Quantitative genetics in stickleback: implications for reproductive isolation

We now have a study online in JEB that examines how differences between lake and stream stickleback ecotypes in foraging-related traits (gill raker number and aspects of body shape) are inherited quantitative genetically. The study is a line cross analysis of different lab-reared pure and hybrid lines derived from the well-known ecotype pair residing in Misty Lake and its inlet stream on Vancouver Island. We find that gill raker number is inherited additively (e.g., F1 hybrids are intermediate between the pure ecotypes), whereas there is strong dominance in body depth. That is, F1s and other hybrids between the lake and stream types display the body depth typical of the lake ecotype. We argue that this difference in inheritance has implications for the speciation process between the ecotypes: given divergent selection on gill raker number, hybrids should be at a disadvantage relative to pure types in both the lake and the stream. By contrast, asymmetric introgression from the stream to the lake (but not vice versa) should be easier for body depth because hybrids resemble the lake resident and should therefore not be selected against. It would now be great to have direct information on the strength of selection acting on these phenotypes, and to look into the molecular basis of their divergence.

In addition to these biological findings, the paper has some methodological relevance because we found that a geometric morphometric (relative warp) approach to shape analysis yielded results qualitatively different from an approach based on traditional distance traits. Given that relative warps are principal components extracted from shape variables and that principal component analysis creates artifacts (see Berner 2011, Oecologia), we hypothesize in the paper that the patterns identified through relative warp analysis are artificial to some extent. We have now confirmed this with simulated data; a formal analysis should come soon.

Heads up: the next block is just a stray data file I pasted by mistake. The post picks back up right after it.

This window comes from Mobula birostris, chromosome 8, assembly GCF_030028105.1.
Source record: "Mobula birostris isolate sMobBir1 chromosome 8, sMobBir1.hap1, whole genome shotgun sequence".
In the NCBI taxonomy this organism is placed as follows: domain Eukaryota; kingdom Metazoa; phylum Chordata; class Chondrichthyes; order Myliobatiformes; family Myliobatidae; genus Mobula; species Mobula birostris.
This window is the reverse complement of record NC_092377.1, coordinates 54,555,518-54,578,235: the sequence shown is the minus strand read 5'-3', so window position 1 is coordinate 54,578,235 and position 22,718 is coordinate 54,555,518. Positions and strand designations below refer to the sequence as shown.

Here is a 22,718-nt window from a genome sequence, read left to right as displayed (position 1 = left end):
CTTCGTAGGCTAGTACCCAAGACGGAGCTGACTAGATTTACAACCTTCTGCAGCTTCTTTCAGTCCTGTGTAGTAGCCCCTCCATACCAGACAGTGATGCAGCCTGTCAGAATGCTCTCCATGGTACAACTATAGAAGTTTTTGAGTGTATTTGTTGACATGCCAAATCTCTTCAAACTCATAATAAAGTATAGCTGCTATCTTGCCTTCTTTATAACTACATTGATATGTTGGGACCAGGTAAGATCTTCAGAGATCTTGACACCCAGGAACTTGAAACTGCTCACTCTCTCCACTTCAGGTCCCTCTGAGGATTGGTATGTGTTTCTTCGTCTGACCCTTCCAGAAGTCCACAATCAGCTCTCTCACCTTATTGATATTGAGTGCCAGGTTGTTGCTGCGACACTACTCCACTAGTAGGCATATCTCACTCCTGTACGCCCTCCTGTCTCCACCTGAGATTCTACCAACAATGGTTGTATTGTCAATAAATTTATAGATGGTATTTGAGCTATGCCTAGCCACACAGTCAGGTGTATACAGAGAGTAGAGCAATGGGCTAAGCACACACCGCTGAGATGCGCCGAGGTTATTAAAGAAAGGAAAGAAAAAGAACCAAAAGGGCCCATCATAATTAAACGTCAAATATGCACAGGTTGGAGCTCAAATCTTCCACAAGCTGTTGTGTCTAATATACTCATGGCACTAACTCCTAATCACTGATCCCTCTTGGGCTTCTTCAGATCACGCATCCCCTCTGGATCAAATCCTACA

...And who does not agree relative warps indeed look artiFISHal:
If interested, check out "Quantitative genetic inheritance of morphological divergence in a lake-stream stickleback ecotype pair: implications for reproductive isolation".

Daniel and Joost

Wednesday, July 20, 2011

We threw the S bomb

We resist it for the first three chapters of my thesis, but for the last one we threw the S bomb. That is right, a plain and simple sympatric speciation model. The paper recently went online at the Journal of Evolutionary Biology. In that paper we have separated three different factors that potentially contribute to sympatric speciation. The first one is assortative mating, the second one is intraspecific competition and the last one is resource distribution, not in the spatial sense, but unimodal resource distribution versus bimodal resource distribution.

We found that the most important factor was assortative mating, but other factors must also be present. Bimodal resource distribution was found to be the next most important factor. And, at last but not least, intermediate competition among phenotypes promotes sympatric speciation. To spice up the conclusions, there was no recipe to always end up in sympatric speciation, stochastic factors play also an important role.

The paper already received a lot of press Science Daily, Science 360, etc. What grabbed my attention is coverage from Uncommon Descent, where they highlight in bright red change they made in a quotation, to reverse the conclusion of the paper in the favor of a weird argument.

Do not let the 17Mo file size deter you from downloading are reading this paper. Next time when they ask me for a high resolution figure, I will be more careful, I promise.

A 25-year quest for the Holy Grail of evolutionary biology

When I started my postdoc in 1998, I think it is safe to say that the Holy Grail (or maybe Rosetta Stone) for many evolutionary biologists w...